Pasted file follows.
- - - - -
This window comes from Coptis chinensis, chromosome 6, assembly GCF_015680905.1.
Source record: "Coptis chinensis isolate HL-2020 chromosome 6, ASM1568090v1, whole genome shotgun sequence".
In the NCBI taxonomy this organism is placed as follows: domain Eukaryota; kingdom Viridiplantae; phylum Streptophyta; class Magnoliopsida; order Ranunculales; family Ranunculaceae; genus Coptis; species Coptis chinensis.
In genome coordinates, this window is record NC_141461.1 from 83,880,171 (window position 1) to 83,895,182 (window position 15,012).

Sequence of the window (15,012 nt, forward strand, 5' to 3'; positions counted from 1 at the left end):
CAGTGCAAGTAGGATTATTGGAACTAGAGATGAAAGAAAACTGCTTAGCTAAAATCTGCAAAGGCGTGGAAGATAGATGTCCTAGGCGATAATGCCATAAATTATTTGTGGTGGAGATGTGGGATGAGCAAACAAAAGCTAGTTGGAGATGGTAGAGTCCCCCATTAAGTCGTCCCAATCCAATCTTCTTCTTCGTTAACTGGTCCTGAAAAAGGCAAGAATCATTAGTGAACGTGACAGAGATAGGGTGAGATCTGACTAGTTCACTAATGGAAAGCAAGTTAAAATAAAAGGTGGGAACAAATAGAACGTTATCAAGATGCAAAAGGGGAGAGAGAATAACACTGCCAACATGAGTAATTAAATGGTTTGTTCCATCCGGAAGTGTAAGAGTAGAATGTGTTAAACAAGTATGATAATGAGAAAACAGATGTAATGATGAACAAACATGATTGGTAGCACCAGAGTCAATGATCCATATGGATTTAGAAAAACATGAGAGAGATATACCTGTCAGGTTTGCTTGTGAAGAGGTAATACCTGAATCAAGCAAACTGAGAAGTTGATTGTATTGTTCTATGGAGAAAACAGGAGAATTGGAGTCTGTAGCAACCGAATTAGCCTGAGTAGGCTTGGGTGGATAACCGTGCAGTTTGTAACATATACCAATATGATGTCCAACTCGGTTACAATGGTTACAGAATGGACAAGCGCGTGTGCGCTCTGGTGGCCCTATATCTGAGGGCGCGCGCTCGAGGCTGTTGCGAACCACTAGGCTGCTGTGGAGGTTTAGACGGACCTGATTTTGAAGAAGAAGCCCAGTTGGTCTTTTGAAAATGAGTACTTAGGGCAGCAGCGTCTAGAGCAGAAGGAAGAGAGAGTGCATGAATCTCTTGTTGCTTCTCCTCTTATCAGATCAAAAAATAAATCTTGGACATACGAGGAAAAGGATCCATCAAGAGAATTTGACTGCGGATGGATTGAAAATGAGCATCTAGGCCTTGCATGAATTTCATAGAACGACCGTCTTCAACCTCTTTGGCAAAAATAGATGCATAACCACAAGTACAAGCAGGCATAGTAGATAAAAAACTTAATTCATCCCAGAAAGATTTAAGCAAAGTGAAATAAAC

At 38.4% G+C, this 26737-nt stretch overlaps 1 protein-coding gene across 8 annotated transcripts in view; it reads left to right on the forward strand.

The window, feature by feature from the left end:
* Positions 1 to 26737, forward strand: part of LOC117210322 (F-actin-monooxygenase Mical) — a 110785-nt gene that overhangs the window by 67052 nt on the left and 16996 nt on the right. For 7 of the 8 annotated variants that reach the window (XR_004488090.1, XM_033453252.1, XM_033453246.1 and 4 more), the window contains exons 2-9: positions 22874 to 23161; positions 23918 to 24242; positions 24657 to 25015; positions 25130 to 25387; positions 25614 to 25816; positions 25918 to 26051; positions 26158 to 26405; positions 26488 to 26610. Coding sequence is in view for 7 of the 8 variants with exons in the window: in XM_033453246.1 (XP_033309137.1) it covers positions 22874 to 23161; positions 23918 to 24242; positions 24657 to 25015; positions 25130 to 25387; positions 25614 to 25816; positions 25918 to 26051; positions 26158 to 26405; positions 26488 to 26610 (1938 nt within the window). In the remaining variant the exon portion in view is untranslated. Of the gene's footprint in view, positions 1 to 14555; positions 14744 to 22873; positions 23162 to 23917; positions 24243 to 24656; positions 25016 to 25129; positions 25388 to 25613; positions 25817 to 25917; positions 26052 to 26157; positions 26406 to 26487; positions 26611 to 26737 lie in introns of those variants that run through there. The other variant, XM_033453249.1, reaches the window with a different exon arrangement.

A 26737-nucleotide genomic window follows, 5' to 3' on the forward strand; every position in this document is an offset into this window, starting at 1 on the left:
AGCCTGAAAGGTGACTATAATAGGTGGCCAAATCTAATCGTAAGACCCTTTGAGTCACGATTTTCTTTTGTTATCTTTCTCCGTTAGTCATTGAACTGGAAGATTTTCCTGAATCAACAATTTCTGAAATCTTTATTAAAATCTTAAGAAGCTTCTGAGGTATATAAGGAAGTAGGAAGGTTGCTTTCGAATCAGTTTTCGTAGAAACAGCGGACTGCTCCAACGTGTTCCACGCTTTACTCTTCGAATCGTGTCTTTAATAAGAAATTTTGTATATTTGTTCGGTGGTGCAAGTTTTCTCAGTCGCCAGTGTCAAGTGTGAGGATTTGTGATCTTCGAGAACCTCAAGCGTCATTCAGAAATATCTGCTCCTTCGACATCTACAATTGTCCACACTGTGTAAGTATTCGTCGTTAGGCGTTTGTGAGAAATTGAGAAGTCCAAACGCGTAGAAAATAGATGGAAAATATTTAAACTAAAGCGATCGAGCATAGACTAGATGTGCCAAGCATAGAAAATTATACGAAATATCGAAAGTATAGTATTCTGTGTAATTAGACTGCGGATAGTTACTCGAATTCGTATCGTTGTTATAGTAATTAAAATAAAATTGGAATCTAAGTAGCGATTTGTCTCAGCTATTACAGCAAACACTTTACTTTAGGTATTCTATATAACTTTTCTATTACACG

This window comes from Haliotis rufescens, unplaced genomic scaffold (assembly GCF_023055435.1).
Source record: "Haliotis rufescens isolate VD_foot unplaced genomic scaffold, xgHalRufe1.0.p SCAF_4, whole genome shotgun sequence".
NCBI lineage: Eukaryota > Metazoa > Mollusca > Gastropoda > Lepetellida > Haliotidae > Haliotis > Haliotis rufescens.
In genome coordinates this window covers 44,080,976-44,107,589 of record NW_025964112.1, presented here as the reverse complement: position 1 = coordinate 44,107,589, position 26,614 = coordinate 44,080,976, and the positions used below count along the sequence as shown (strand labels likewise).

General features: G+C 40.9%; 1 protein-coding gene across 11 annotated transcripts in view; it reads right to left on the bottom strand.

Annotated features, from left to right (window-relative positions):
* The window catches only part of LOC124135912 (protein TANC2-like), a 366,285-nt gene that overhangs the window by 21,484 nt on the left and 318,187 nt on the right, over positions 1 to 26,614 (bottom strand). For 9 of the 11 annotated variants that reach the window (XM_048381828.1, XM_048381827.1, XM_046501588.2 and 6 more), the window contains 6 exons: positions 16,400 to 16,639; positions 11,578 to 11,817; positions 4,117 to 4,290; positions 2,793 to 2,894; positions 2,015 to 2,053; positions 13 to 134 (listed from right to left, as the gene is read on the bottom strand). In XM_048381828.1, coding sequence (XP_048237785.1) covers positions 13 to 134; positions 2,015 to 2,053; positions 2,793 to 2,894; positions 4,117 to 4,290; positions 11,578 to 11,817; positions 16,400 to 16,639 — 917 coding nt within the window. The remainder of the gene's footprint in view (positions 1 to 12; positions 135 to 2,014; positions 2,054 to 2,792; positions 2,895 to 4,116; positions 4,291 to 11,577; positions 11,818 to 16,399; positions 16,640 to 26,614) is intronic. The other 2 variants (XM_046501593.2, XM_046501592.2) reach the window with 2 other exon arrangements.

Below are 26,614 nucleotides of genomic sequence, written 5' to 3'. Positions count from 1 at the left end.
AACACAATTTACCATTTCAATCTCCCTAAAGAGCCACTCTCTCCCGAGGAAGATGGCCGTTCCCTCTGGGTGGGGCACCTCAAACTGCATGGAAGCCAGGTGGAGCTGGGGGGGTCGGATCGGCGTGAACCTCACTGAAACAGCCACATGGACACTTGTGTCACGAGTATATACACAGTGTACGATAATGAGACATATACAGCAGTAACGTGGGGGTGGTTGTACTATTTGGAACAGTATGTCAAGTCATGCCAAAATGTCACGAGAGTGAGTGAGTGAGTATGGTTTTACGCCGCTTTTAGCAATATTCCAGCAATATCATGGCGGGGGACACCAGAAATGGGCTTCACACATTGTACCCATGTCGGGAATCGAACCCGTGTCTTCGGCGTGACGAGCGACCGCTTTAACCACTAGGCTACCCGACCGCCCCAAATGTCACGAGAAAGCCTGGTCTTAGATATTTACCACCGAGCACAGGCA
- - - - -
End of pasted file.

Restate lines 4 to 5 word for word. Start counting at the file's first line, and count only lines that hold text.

In genome coordinates, this window is record NC_141461.1 from 83,880,171 (window position 1) to 83,895,182 (window position 15,012).

Sequence of the window (15,012 nt, forward strand, 5' to 3'; positions counted from 1 at the left end):